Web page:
Chapter 3: Jilla and Me novella

Later the same day, I ate stew as Granma washed clothes.  Mani had come in with another black eye, defiant at her silent glare.    I didn’t bother asking who it was this time – it was someone older, younger, weaker, stronger; they were laughing, they weren’t laughing.  Mani could fight an empty room.

“Saw your girlfriend just now.”

“She’s not my girlfriend.”

“Jana Zabowski says you sit behind their fence with her for hours, so what’re you doing if she’s not your girlfriend?”

“Shut up.”

“Granma, did you know he’s got a girlfriend?”

“Shut up!”

Mani took a slurp of stew.  “Don’t think much of your taste in women.”

A school had been set up in what used to be the church.  I attended.  I knew this was important, I had to learn, but the classes were confused; we were all ages, all different levels.  I’d forgotten a lot, and when asked a question, the first things that sprang to mind weren’t the history of our people, or English verbs, they were the eerie twilights of Jilla.  Mixing her stories with the dry facts I half-remembered, my responses from the pews were surprising at best.  After a few tries, our teachers stopped asking me.  Another puzzle, too small to solve.

Jilla never went to the school. I knew that she wouldn’t be there without asking.  Just like she wasn’t laughing with the girls by the bridge, or pegging out washing like they did.  It was something of a surprise to adults when they saw her at all.  Most of the time she was invisible.

“Go to the Simonic’s and see if there’s any bread for me.”  Granma chopped vegetables expertly onto a plank.  Her hands were cold red from the water in the bucket beside her.

“Granma we don’t need bread.”

“Do as you’re told!”

She knew why I didn’t want to go – the Simonic house was up by the bridge, next to the checkpoint.  Soldiers who weren’t soldiers but peacekeepers were there.  Down here I could pretend to forget about their polyglot flag from no country.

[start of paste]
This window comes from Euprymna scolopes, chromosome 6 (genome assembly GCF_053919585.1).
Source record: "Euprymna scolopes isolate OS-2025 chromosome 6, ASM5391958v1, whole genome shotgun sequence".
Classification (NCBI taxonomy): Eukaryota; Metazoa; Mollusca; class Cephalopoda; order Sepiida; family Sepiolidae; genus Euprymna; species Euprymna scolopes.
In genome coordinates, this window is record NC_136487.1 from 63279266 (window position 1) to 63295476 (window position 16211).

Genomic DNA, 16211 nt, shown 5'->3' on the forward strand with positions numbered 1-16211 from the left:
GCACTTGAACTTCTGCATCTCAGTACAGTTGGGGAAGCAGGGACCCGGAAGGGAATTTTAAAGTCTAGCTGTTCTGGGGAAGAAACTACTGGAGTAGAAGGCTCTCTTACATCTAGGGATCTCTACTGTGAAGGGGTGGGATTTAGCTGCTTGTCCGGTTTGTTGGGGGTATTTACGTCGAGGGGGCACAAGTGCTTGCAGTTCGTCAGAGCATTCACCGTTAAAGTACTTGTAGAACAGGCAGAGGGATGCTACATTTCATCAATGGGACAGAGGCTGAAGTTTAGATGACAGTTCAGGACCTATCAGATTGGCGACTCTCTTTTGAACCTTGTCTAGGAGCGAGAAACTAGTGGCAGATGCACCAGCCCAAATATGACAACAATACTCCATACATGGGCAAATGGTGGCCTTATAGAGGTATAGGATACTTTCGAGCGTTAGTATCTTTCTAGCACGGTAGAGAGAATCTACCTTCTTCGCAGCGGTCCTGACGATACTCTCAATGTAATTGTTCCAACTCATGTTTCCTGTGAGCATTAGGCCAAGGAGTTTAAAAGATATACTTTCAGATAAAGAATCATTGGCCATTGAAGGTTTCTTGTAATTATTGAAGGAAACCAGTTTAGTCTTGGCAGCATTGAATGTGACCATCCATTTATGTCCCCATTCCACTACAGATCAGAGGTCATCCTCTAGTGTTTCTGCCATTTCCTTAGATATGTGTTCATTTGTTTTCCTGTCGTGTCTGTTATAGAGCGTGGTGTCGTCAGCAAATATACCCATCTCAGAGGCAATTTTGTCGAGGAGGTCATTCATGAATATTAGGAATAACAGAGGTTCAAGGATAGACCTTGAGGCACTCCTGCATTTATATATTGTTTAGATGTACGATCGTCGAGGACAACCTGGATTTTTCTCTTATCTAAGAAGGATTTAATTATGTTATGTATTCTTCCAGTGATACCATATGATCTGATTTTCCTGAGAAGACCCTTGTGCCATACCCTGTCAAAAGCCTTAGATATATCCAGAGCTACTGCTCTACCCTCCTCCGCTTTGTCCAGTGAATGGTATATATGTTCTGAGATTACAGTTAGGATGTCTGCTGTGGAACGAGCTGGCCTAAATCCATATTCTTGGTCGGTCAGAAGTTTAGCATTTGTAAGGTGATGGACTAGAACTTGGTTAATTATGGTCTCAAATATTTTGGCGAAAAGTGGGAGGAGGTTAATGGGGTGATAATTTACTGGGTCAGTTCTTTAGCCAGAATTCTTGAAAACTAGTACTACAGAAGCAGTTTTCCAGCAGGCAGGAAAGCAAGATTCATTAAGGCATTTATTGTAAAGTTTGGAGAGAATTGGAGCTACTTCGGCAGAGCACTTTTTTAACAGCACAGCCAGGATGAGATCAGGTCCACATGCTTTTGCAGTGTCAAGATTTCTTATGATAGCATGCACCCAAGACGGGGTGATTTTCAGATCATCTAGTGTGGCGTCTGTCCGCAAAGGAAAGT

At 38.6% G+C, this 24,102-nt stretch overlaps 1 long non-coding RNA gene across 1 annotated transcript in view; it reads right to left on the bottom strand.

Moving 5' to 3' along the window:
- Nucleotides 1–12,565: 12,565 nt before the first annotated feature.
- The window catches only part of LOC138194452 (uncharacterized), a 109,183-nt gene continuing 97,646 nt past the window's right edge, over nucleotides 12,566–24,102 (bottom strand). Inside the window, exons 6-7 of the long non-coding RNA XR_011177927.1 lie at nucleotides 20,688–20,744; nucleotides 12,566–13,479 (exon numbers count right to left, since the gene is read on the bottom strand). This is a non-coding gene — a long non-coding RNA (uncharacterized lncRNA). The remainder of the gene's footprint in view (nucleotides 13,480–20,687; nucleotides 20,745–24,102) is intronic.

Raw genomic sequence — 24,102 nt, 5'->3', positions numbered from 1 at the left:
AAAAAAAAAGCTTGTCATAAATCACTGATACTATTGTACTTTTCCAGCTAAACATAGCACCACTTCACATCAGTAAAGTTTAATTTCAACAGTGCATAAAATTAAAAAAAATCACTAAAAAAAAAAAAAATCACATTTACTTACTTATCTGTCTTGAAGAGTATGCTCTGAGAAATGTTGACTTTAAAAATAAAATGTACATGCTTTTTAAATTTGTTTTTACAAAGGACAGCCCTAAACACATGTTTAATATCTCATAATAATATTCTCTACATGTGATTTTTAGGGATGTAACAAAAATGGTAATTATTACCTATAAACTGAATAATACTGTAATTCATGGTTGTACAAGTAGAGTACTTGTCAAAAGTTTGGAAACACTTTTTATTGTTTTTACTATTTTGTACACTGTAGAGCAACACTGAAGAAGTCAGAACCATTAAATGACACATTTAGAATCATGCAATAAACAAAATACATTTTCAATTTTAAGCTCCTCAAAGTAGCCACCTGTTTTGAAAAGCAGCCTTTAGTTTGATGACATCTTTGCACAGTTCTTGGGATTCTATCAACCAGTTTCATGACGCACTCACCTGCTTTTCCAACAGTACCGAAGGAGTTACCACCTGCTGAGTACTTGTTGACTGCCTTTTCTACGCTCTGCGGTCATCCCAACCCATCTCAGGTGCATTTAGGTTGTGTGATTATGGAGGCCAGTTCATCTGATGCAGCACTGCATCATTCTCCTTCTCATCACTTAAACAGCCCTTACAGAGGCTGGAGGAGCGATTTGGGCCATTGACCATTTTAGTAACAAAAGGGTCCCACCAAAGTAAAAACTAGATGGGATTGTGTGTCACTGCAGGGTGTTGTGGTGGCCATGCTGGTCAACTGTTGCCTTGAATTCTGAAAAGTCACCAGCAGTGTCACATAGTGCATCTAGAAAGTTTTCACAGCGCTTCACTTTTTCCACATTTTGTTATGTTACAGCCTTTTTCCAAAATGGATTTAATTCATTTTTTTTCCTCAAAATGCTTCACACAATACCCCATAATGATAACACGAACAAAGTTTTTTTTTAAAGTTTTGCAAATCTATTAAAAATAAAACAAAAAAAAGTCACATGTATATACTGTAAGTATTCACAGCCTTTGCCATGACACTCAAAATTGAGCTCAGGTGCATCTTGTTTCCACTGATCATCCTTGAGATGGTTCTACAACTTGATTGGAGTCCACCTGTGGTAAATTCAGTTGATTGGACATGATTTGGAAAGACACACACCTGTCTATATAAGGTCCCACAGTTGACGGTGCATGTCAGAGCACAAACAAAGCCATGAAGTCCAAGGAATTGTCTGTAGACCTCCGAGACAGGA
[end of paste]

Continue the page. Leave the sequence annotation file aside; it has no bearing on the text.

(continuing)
“They mean well,” Granma always said.  That was enough for now.

It was cold that day, twilight already when I stepped out the door.  The rubble road was treacherous with its shadows and broken glass and rock.  I moved quickly, knowing where the obstacles were: a pit in the road led to a cellar where a hermit grew plants that no-one had seen.  The firs to my left, behind where the doctor used to live, concealed a pentagram, no grass ever grew there, and it glowed under the thinnest crescent moon.  I knew that the bridge spanned a void, that the ground disappeared below it every night and instead the view was of stars, moving slowly.  I knew that the graves were empty and those stars were, each one of them, a soul protecting our village, night after night. Only Jilla and I knew these things.

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Chapter 2 – Jilla and Me novella

We all had bruises; some outward, many inward.  Jilla was more than simply coated with them, she was a product of them.  There was nothing of Jilla that I could ever imagine was there before the fighting broke out – she became herself because of what happened.  Looking at Jilla was a stinging slap on raw flesh – she was pain, something we had all had an aching gutful of.  There it was, in a tatty dress with tangled hair, orbiting the shouting groups that kicked a football or chatted over fences.

So Jilla was swept under the carpet by Granma’s broom, never invited in, but tolerated as a sad presence, the way people live when there’s a ghost in the house.  And what was one more ghost? I kept her to myself and consulted her privately; a hidden book.  I never expected her to have any answers, but I waited until she began her stories, and then disappeared into them.

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“In the oldest part of the greatest forest there’s a wooden hut.  An ancient man lived in it, so far away from life that for years he didn’t see another soul.”  Jilla’s voice was pale and tear-stained that day.  I noticed and ignored these things. “Snow fell deep, deeper than it ever had before, and his lamp at the window was the only light the ravens in the sky could see, for a thousand miles around.” Fat drops of rain spotted the fence posts a darker brown.

“The old man felt that death had come for him at last, and so he opened his door to welcome it, knowing that nothing else on this night could be knocking on his heart so hard to get in.  As he looked out at the forest he saw a girl in a red coat turn from where she had been looking at his hut, and run under black shadows.”  I could hear the sound of a rug being shaken outside Jan Creusel’s place.

“The man left his door wide open and followed the girl into the snow, and his feet froze into blocks.  He knew that when he stopped, he would never walk again.  As he limped into the darkness, the pine needles jabbed his numb feet.  The red coat was far away from him now and he saw that he would never reach her.  As his eyes closed and he fell to his knees, the ancient man suddenly knew what death is: a girl in a red coat and silent snow settling on a rug as it drifts through an open door.”

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